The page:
He tortured himself with ascetic practices, with the murky guilt feelings and the pangs of conscience of the Middle Ages, without being able to achieve peace of mind, because always, like muddy torrents of thunderstorms, the lower drive and the unchained instinct intervened. The confessors whom he consulted held the horrors of hell before his eyes, unimaginable possibilities of punishment, which he knew from Dante’s imagination. But nothing helped. He lifted himself up, only to fall again, until a boy brought him before the court with unrestrained accusations.

An expression of abysmal melancholy was in the eyes of this unhappy priest, in whose life alternated the knowledge of guilt, self-recrimination, and ever-repeated vows of continence. With all this he was a thoroughly active personality, full of hard work in pastoral care, religious instruction, organizations and societies -- a creative, young man. Wherever he came as a priest, new life awoke in the parish. No one could have suspected in the least that he had to carry along such a shocking tragedy for over twenty years of his priesthood, because he cleverly wore a mask that completely hid his inner affliction. He led a strange double life

As he, like a Mary Magdalene at my feet, with a stream of tears admitted his guilty life, I thought of Christ, who was deeply shaken and affected in his innermost being by thoughts of the rotting Lazarus. As John has reported to us, Christ spoke scarcely a word about it. Until then I knew the poor man only out of the cold dossier of his order and of the proper ecclesiastical authorities, who are responsible for the handling of criminal offenses by religious and clerics, especially homosexual offenses, style named crimen pessimum, “the worst crime,” referring to the Old Testament expression.

In the files of his order I found only a short biography of this religious, with detailed reports of the young man with whom he had intercourse because they shared the same tendencies, until some circumstances, above all an attempt at extortion at the monastery, brought everything into the open. The judgment of his religious superiors and the decision of Rome were included. It read in the accustomed formula: “Return to the lay state with retention of the requirement of celibacy and without any hope of a later resumption of priestly duties, especially any pastoral work.”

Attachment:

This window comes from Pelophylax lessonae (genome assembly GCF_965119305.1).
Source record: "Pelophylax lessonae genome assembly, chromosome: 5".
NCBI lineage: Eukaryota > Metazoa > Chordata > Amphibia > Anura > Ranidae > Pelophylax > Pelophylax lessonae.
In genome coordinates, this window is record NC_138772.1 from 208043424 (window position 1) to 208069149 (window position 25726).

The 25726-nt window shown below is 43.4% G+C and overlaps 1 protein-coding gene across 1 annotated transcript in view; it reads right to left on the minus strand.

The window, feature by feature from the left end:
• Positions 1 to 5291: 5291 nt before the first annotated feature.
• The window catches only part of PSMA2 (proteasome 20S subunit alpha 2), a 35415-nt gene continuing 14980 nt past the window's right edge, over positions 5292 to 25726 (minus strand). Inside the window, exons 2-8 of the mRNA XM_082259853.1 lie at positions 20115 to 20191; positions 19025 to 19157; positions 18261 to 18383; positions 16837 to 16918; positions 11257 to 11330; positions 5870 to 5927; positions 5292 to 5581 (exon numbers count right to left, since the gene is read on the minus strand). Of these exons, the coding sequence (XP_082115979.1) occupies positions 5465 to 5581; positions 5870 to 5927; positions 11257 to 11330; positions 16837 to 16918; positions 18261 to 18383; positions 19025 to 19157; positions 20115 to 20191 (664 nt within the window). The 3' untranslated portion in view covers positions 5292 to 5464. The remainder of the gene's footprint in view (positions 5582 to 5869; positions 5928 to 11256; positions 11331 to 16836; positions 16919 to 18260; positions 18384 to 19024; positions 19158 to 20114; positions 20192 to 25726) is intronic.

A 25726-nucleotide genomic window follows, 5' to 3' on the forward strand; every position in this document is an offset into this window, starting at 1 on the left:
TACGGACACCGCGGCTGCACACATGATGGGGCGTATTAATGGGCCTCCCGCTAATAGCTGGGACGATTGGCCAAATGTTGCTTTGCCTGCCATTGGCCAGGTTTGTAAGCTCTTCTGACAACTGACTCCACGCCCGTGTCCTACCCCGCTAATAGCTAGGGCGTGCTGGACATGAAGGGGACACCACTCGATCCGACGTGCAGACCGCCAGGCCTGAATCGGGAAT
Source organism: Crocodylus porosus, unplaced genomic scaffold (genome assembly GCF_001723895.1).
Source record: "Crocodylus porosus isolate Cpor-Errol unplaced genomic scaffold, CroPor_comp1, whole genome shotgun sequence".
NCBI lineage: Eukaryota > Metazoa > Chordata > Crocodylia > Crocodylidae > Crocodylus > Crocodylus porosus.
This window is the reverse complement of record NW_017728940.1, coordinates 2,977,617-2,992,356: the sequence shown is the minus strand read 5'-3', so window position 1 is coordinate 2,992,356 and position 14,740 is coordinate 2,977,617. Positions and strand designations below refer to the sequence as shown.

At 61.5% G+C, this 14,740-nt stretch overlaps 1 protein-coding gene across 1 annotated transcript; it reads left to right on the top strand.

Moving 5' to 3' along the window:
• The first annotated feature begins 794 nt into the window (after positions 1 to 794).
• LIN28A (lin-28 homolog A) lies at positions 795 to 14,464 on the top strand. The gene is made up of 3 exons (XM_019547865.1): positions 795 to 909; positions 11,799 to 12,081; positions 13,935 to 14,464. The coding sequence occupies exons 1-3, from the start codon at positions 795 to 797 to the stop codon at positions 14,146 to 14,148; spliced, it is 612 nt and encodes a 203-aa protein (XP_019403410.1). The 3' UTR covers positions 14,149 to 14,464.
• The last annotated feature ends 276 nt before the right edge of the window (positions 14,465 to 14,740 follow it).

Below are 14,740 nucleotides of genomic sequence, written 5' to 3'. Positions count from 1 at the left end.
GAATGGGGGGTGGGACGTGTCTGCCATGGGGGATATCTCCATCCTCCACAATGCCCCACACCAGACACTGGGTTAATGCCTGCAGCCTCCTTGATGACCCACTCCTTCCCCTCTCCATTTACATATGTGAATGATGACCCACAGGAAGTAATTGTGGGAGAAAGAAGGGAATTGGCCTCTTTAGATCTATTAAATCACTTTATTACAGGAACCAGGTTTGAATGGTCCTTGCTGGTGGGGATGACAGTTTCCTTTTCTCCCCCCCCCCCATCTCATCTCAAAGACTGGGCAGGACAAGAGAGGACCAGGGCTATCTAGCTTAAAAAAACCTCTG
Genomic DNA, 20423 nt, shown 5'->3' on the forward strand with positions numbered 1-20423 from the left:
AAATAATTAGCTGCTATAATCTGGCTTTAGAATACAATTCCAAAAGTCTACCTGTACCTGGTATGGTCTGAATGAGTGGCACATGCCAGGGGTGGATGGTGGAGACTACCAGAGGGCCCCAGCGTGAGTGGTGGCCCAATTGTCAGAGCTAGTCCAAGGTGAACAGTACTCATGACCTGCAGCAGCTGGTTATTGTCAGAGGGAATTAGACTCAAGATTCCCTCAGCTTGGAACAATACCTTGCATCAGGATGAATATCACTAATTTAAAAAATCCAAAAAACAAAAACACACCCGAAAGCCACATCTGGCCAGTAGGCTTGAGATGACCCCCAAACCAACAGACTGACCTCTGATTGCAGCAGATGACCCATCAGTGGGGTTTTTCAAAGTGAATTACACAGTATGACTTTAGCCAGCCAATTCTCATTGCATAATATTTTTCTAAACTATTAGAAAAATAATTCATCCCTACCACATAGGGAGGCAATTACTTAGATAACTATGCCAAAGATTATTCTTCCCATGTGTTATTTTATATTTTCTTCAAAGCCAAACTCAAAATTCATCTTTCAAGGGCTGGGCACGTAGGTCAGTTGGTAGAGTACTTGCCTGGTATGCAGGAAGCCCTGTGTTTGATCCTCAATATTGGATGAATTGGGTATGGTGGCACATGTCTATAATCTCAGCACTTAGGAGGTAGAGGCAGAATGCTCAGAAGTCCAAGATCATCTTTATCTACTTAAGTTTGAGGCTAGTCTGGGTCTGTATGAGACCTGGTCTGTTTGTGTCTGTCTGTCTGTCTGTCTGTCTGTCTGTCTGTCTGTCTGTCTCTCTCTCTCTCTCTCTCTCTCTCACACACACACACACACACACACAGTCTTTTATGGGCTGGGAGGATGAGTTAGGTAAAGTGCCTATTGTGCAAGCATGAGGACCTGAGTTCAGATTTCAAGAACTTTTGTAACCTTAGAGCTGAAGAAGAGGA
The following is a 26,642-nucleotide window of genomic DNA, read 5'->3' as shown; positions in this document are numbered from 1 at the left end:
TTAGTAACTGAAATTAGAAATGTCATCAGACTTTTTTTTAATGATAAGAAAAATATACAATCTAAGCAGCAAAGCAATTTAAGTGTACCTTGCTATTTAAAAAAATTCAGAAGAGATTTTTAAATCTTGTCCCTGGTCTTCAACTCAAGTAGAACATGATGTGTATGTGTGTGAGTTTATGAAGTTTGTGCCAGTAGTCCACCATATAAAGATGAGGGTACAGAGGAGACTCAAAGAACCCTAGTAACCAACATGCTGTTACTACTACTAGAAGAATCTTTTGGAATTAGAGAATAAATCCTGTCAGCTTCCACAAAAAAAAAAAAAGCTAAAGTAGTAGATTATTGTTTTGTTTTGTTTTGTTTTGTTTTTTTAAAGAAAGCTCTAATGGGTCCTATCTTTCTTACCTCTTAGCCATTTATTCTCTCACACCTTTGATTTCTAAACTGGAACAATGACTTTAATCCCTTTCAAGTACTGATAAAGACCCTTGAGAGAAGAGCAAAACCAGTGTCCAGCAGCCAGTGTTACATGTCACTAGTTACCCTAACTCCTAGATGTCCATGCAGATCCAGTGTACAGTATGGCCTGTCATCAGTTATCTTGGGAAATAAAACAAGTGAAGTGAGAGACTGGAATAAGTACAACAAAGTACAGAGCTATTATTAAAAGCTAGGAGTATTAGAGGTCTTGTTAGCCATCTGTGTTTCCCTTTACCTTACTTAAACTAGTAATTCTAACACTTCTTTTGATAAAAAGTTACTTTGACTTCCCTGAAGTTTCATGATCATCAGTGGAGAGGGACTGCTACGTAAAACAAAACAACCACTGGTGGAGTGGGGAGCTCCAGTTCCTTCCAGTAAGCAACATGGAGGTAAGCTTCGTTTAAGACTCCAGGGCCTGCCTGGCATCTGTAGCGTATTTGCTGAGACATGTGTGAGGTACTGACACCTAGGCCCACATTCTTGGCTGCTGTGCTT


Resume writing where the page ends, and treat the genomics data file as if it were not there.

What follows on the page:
The longer I looked at this wounded man, the more I said to myself: “You poor brother, what is a religious to do in the world under these conditions? You certainly do not need any more penance from the church. One who has so atoned and so wept has long been forgiven by God.” But men are hard in judgment about such strange characters. The files are quickly closed over the fate of a life. If he has erred, he did penance for it exceedingly, yes, too exceedingly through the pains of remorse over his life which had failed as the result of a physical-psychological abnormality. He sought salvation in religious life and not in that acceptance with which Antiquity regarded these murky border regions of illness, heredity, and human weakness, from which in most cases there is no escape, except by suicide.